In the novel, as well as every other film or television version I’ve ever seen, she is portrayed as a woman of wit and sagacity, but also a woman of decorum who understands the proprieties of interpersonal behaviour. The 2005 version of the film portrays her as somewhat petty and insulting; as taking things more personally, and, even being, dare I say it, bitchy. She insults her mother in front of other people, seems to take the ballroom insults of Mr. Darcy in a much more wounded and personal fashion than do other portrayals of the character, and her tone is much more demeaning than she is normally portrayed. This, along with subtle other aspects of the film, make it, to my mind, a cheapened version of the tale.

One of the other notable aspects of the films that is interesting to pay some attention to is how Mr. Collins is portrayed. While in all three he is portrayed as a socially awkward, boring twit without any sort of comprehension of true social niceties and proprieties, each film has flavoured him slightly differently.

In the 1940 version he has an air of pomposity and comic desperation about him that is missing from the other two versions; in the 2005 version he is somewhat more pushy and domineering with no comical aspects; and, in the 1995 version, we have a sweaty, facially flaccid man who can’t even eat a meal without making noises.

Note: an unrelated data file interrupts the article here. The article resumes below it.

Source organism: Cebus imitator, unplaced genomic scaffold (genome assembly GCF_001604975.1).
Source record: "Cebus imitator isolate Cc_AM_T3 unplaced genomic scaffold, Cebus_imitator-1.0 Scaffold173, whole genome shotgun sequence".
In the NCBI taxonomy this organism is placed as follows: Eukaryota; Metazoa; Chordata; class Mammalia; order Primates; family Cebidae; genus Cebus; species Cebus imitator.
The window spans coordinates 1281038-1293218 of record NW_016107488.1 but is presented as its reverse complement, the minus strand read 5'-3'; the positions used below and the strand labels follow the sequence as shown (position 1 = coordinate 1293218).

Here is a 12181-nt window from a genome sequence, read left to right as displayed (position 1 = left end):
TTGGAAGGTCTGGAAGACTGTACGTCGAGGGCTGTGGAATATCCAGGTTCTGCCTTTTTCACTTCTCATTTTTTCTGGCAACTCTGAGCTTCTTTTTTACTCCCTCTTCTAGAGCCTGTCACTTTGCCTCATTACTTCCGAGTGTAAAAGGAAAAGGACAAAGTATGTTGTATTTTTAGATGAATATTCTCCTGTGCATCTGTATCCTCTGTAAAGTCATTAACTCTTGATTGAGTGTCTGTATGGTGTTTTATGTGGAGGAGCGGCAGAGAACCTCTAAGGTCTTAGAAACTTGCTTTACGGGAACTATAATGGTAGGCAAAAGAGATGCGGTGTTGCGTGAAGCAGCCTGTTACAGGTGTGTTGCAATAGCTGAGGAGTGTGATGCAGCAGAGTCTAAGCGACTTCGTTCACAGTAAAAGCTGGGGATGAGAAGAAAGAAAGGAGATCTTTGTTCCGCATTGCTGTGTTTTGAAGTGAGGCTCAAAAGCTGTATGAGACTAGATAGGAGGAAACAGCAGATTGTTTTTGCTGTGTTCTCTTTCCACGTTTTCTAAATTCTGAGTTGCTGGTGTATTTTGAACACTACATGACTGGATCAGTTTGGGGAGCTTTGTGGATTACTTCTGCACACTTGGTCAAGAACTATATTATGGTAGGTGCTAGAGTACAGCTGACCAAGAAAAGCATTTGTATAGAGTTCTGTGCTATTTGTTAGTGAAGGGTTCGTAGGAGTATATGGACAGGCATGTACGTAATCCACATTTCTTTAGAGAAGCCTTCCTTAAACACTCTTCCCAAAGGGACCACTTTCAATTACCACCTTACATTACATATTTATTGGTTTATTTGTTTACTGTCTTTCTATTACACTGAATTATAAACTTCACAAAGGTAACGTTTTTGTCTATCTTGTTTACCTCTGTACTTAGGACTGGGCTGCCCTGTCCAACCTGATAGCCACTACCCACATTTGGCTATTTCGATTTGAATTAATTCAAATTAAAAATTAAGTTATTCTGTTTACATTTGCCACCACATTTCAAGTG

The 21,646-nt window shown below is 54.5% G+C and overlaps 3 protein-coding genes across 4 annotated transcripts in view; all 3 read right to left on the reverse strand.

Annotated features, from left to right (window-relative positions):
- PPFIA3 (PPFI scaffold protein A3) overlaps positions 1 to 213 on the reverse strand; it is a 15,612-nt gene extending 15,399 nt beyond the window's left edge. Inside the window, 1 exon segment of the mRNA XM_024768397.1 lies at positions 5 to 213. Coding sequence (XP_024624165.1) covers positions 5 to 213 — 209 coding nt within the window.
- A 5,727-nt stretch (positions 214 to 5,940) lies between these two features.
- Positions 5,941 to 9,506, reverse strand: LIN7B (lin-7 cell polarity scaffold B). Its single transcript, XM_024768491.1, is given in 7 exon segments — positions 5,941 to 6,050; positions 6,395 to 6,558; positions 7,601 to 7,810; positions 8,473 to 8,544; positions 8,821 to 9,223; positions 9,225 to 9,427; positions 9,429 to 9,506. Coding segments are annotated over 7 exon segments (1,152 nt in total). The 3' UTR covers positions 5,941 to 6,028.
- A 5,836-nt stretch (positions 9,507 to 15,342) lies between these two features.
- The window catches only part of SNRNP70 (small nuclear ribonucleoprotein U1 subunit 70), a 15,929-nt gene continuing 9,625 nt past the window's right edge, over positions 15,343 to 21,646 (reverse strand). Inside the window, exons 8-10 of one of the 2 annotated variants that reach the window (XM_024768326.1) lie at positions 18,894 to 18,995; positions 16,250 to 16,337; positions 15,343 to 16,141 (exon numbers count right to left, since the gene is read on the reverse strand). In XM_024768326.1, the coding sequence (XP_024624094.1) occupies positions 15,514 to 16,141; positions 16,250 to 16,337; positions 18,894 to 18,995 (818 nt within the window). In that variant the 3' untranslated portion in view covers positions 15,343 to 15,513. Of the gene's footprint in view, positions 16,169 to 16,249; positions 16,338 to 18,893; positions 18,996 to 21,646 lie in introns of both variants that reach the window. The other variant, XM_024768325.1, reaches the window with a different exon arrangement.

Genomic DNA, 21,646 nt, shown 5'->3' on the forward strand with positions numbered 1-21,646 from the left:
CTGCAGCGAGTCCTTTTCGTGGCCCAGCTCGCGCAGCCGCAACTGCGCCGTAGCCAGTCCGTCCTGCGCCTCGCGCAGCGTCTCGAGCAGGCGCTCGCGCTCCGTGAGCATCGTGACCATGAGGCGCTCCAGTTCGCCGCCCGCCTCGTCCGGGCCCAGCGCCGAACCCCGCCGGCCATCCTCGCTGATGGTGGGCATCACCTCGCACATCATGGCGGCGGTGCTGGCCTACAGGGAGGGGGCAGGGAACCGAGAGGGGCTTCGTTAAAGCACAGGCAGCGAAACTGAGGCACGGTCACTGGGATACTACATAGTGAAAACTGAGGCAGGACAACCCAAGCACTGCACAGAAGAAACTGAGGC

None of these men have much sense when it comes to interpersonal situations, either private or social, and they all seem to assume that the entire world gives as much of a tinker’s damn about his patroness as he professes to. Out of all three I would have to choose the 1995 version, just because he is as socially awkward an oaf as they all are, but he has no air about him that we can attach real dislike or hatred to, and I think that’s important with this character. We aren’t supposed to hate him; just find him useless and socially embarrassing. Despite his flaws, we are meant to see at least some measure of the fact that he is, as all three versions point out in some fashion, respectable.

If you ever have an opportunity to see these versions of the story, or any versions, try and make note of little things, like: how the overheard ballroom insult is handled; the discussion of Elizabeth walking alone to Netherfield and her skirt becoming muddy; Caroline Bingley and Elizbeth’s ?turn about the room? and the surrounding conversation; the visit to Mr. Darcy’s estate and Elizabeth’s unexpected meeting with him; and the elopement of Lydia with George Wickham. Better yet, read the novel first, and choose your own favourite details to watch for.